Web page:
Looking after your mental health is as important as taking care of your physical health. Regular exercise, healthy eating, good sleep routines, connecting with others and doing things you love, can all help boost our mental and physical wellbeing. However, despite doing all the right things, you can have moments when you feel anxious and overwhelmed. Let’s face it, the implications of the COVID pandemic are affecting everyone’s mood on a daily basis. Feeling unsettled at the moment is a normal, in fact, healthy reaction to what is a very abnormal and unique situation.
We all have good days and bad days and sometimes anxious feelings can get the better of us. Read on to find out what’s going on in your body when you experience stress. You’ll discover helpful breathing techniques to calm the body and help prevent you from becoming overwhelmed.
Why We Feel Overwhelmed
When you feel anxious it means, for some reason, your body’s alarm system has been triggered. Often, without noticing, racing thoughts can mean you start to breathe more quickly which can lead to very real and unpleasant physical symptoms like feeling light-headed, feeling sick, having a racing heart or feeling hot and clammy.
You can find it hard to explain exactly what’s hit your alarm button so someone telling you to “just calm down” is unhelpful. The physical sensations are extremely real and can often increase your negative thinking cycles making things worse. Your rational brain knows you need to calm down but someone needs to tell your body!
Focusing on your bodily sensations, especially your breathing, can help bring you back to a sense of calm.
Breathing Is A Language Our Bodies Understand
Our breathing is a key way in which our body communicates to our brain via a network of nerve connections called the central nervous system. And within this system the IN and the OUT breaths have very different things to say!
Breathing IN stimulates our sympathetic nervous system which tells our brain to get ready to act. To balance this, breathing OUT stimulates our parasympathetic nervous system which helps us rest, recover and process our emotions. When our alarm systems are triggered we tend to breath fast and shallow, ready for action. The consequence is that we breathe IN more than we breathe OUT creating those uncomfortable bodily sensations.
Therefore steady, even breathing, with a focus on the OUT breath, can really help to calm an overactive mind.
Find The Language That Works Best For You
Counting our breathing to calm ourselves down can be a helpful distraction so below are a number of different breathing patterns and grounding techniques. Have a play with them when you’re feeling calm to work out which suits you best.
TOP TIP: There are a number of apps that give visual cues to these breathing patterns such as the Breathe+ app which is free and simple to use.
Basic Belly Breathing Technique
The basic technique is to breathe slowly and steadily IN THROUGH YOUR NOSE all the way down to your BELLY filling it will air like you would a balloon. Then to breathe slowly and steadily OUT THROUGH YOUR MOUTH like you’re gently trying to steam up a window. The HOLDING OF THE BREATH at either end can really help to calm your nervous system.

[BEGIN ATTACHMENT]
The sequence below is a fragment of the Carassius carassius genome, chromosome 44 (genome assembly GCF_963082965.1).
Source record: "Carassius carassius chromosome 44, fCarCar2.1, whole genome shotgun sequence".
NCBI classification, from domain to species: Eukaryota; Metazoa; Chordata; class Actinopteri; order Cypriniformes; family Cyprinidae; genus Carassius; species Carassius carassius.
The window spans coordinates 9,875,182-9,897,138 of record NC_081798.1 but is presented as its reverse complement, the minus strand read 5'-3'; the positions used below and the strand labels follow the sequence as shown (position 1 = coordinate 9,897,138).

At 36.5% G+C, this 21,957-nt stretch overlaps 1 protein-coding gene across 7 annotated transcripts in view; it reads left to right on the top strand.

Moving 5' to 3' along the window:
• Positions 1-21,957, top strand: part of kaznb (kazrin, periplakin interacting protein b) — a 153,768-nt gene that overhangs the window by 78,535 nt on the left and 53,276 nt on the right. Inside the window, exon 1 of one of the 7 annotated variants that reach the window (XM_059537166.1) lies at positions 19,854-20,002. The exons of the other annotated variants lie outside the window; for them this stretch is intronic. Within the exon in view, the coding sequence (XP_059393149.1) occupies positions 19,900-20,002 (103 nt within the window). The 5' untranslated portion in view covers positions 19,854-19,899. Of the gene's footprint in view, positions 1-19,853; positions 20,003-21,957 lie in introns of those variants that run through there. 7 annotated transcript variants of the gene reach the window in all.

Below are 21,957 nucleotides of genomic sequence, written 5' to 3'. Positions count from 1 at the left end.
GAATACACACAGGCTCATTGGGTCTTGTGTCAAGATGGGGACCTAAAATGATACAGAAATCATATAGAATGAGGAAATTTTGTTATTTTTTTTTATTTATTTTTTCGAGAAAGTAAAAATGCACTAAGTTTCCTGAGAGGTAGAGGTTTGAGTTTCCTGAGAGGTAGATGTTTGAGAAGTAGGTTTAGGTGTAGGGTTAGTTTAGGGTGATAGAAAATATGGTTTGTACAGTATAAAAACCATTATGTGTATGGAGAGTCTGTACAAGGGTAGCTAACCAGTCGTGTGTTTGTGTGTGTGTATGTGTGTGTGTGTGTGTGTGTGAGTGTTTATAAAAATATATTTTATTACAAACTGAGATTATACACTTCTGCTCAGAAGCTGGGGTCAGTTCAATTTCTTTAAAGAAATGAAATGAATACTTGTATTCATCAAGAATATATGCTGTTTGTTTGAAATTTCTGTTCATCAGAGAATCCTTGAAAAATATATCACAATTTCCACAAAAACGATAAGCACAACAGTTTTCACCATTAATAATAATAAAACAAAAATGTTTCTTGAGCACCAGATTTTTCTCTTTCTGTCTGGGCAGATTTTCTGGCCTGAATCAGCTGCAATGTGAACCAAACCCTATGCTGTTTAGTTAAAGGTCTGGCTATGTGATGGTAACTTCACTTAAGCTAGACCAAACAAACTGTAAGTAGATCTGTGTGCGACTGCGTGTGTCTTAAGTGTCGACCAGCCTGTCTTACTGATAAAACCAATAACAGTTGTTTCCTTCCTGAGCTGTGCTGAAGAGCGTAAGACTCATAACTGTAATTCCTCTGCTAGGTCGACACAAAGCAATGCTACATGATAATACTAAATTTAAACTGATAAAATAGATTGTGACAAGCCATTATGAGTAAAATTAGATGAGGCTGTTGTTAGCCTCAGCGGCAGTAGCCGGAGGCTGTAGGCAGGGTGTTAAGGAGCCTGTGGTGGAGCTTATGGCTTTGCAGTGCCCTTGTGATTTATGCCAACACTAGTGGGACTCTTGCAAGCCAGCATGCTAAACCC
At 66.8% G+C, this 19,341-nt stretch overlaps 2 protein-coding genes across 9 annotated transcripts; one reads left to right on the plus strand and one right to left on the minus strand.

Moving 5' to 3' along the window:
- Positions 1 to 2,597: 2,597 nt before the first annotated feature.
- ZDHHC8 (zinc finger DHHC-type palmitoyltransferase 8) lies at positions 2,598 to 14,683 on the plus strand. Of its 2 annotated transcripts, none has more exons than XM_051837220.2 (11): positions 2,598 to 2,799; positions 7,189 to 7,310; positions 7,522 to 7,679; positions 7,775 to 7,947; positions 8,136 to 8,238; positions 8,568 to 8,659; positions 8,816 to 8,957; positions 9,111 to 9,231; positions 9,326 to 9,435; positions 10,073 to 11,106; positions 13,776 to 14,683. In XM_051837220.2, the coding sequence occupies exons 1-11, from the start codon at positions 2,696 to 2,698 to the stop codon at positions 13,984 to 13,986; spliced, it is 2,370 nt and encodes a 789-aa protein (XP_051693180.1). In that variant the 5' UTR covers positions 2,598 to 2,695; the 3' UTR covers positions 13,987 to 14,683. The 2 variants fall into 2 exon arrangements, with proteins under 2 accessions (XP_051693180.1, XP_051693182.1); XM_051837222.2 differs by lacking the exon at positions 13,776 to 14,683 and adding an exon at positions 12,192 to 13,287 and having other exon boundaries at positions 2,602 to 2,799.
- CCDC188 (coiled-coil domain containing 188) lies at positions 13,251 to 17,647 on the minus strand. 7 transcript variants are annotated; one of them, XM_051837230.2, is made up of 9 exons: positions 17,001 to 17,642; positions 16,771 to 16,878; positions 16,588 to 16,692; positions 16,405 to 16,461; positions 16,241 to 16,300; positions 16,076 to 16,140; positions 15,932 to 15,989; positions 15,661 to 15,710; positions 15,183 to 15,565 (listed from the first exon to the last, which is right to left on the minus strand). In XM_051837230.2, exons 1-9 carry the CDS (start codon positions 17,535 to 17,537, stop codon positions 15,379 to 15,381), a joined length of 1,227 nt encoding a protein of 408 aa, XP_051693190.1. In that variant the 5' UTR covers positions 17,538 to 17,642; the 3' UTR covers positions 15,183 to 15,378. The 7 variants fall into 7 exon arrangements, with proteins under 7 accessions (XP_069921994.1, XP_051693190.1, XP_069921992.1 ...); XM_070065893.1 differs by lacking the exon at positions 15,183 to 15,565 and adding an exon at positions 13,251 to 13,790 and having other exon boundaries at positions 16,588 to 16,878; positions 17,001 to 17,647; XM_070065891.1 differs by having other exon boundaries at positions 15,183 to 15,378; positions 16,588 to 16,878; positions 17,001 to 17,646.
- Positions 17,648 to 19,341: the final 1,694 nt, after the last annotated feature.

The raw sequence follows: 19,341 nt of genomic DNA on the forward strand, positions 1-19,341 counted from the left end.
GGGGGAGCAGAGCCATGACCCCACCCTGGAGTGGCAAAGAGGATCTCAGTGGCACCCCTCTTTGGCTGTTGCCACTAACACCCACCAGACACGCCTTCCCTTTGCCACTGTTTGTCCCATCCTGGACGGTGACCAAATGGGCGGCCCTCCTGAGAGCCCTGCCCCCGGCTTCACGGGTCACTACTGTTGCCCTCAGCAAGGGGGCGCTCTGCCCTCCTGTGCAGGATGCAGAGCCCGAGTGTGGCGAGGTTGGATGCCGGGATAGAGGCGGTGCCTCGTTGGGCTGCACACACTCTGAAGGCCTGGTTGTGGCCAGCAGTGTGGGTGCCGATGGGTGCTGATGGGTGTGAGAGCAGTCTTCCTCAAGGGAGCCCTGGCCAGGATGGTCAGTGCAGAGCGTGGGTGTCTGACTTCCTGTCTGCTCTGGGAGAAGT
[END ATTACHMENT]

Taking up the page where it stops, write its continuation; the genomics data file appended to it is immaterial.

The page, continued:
Relaxed Breathing Pattern
= 4 / 2 / 4 / 2
= IN / HOLD / OUT / HOLD
This is the basic breathing technique:
- Sit comfortably and close your eyes if you can and notice how you feel
- BREATHE slowly and steadily IN through your NOSE down to your BELLY for a count of 4
- HOLD your breath for a count of 2
- BREATHE slowly and steadily OUT through your MOUTH slowly for a count of 4
- HOLD at the bottom of the breath for 2
- REPEAT the cycle for a few minutes S L O W I N G the counting down as you go
- Notice how you feel. If necessary repeat.
= 4 / 4 / 4 / 4
When you become more comfortable with holding your breath (it can take a bit of practice) square breathing is a very steadying breathing pattern use the image below to give your mind something to focus on.
= 4 / 2 / 6 / 2
When feeling very overwhelmed it can be extremely helpful to breathe OUT for a longer count than you breathe IN. With practice you can work to extend this technique with a helpful pattern being 7 / 2 / 11 / 2 if you really feel like going for it!
A physical action can be helpfully distracting so you can link any of the techniques above to hand breathing.
Tracing the index finger of one hand up and down the fingers of the other hand in time with the breathing count and holding the breath at the tip and dip of each finger.
Bringing Us Back To Our Senses
Another way to promote calm is to tune into any one of your five senses alongside your breathing. For example, feel your feet grounded on the floor, run your hands under warm water, give yourself a hand massage or listen to music that calms you.
You can build on this with a breathing technique you can use wherever you are.
5, 4, 3, 2, 1 Grounding Technique
You silently named to yourself:
5 things you can see SIGHT
4 things in the room and imagine how they feel TOUCH
3 sounds you can hear in or outside of the room SOUND
2 smells (or imagine 2 smells that make you feel calm/happy) SMELL
1 thing you can taste in your mouth (or imagine you would like to taste!) TASTE
Tell Others How You’re Feeling
Have a think about which techniques might work best for you and practice them when you’re feeling calm. Maybe first thing in the morning, or whilst you’re in the shower, or just before bed. This means they will be anchored to a relaxed state making them more effective when you need to use them when faced with anxiety.
Tell others in your life what helps to keep you calm and remember if you continue to feel overwhelmed despite all of your best efforts help is available. Contact No5 and ask for counselling sessions.
Emma Beesley BSc MBACP Accred